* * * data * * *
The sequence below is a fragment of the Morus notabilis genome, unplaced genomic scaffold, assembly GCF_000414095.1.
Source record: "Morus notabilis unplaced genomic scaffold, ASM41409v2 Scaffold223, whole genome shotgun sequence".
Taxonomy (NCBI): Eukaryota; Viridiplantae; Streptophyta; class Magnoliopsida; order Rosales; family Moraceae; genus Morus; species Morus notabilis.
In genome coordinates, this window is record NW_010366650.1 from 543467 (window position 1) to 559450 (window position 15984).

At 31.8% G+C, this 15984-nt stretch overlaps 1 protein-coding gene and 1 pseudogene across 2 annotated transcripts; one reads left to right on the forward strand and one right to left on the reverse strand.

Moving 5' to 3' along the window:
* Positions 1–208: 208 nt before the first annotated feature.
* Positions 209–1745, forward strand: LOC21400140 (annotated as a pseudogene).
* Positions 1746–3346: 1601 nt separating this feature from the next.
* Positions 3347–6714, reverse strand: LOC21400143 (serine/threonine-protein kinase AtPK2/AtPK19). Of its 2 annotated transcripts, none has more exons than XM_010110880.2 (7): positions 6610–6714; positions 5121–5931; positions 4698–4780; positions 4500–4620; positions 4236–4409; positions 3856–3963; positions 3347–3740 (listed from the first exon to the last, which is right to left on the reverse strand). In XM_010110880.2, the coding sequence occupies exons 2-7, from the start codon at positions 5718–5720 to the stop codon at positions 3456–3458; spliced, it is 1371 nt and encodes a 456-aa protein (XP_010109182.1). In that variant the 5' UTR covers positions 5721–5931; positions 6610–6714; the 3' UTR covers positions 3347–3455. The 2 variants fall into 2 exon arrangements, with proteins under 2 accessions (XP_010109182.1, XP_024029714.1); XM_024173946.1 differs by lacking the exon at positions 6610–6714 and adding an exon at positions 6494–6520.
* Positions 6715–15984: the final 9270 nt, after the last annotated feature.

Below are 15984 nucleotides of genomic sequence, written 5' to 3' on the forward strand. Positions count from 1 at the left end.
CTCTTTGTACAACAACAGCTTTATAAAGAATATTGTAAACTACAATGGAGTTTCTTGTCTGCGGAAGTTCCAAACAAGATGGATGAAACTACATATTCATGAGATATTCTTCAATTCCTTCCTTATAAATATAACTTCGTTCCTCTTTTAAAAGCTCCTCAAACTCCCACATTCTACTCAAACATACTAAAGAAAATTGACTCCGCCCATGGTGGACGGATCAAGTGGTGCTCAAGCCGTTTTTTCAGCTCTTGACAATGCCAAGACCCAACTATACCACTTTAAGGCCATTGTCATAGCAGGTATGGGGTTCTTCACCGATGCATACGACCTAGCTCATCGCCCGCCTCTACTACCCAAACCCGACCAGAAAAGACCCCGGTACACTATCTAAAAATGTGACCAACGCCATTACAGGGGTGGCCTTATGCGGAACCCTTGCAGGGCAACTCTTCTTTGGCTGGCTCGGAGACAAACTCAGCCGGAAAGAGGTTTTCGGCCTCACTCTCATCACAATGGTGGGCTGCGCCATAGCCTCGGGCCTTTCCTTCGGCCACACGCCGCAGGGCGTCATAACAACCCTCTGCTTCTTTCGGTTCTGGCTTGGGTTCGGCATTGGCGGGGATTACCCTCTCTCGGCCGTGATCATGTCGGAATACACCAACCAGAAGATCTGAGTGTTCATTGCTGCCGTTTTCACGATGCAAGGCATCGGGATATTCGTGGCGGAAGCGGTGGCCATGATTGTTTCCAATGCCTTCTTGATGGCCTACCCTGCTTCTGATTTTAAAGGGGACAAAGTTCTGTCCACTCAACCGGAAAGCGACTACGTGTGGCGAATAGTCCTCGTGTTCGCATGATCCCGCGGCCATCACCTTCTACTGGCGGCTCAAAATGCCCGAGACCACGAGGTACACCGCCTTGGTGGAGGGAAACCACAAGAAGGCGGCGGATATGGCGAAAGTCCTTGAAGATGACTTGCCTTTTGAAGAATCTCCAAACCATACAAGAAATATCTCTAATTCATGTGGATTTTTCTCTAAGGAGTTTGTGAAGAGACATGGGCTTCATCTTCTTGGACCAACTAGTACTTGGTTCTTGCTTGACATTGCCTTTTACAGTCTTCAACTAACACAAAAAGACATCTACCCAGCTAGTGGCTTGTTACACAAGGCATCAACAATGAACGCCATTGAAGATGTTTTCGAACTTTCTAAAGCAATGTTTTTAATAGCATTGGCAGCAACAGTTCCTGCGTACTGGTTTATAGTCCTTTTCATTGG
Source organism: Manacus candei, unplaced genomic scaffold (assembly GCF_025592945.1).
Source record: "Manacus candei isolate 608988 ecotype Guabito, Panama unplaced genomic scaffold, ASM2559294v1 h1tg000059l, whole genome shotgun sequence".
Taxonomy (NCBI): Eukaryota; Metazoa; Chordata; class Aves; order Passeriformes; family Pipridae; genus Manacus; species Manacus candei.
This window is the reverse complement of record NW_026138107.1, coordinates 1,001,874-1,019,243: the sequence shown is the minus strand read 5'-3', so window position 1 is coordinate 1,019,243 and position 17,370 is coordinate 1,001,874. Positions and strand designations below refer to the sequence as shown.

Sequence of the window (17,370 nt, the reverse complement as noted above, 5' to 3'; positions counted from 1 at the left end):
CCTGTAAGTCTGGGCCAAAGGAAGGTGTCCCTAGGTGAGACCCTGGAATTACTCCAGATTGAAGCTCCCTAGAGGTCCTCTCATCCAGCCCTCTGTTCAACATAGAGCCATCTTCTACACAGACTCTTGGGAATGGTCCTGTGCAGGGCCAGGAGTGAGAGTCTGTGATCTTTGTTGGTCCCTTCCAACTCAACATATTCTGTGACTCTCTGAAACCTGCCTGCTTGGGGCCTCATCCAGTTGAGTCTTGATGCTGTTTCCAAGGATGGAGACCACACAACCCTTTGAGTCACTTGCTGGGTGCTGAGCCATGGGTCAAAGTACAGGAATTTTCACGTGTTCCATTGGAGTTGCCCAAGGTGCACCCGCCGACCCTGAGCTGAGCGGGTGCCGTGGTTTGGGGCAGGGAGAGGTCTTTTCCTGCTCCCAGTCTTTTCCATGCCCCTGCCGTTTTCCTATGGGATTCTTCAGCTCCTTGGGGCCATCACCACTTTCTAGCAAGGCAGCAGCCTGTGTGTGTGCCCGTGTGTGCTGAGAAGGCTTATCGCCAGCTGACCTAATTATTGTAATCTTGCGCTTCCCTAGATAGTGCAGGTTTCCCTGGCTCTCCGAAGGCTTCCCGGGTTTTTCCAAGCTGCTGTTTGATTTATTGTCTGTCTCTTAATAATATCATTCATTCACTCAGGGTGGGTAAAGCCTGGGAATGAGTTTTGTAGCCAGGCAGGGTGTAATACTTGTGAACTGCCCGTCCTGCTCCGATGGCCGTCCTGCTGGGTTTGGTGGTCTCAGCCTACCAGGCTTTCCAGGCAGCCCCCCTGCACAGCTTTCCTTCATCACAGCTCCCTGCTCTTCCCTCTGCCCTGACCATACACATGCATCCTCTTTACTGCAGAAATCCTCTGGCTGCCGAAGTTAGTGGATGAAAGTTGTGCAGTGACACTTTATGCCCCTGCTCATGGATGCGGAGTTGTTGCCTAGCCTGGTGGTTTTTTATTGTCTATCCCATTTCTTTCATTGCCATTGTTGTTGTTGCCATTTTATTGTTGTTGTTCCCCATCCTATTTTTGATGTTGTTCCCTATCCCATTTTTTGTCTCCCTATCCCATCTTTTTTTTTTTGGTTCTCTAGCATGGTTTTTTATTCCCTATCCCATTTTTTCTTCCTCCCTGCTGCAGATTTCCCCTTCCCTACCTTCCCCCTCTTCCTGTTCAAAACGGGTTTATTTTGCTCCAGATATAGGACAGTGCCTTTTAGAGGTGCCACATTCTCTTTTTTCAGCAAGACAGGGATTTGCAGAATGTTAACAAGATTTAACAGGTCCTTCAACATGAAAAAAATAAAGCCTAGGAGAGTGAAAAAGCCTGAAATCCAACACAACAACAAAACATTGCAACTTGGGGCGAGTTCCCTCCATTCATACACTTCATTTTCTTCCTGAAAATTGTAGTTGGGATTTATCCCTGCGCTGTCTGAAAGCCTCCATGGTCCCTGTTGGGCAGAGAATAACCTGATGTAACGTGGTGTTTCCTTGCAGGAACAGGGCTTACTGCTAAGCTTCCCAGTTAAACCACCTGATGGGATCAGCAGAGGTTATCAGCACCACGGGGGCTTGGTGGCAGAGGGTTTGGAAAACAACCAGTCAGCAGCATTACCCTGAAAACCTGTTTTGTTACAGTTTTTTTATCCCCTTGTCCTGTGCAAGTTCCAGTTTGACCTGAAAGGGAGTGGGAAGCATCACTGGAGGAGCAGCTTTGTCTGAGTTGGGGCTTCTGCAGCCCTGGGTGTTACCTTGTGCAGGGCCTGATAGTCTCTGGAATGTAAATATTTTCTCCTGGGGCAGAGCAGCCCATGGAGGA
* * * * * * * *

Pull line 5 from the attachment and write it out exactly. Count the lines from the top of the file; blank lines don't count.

At 31.8% G+C, this 15984-nt stretch overlaps 1 protein-coding gene and 1 pseudogene across 2 annotated transcripts; one reads left to right on the forward strand and one right to left on the reverse strand.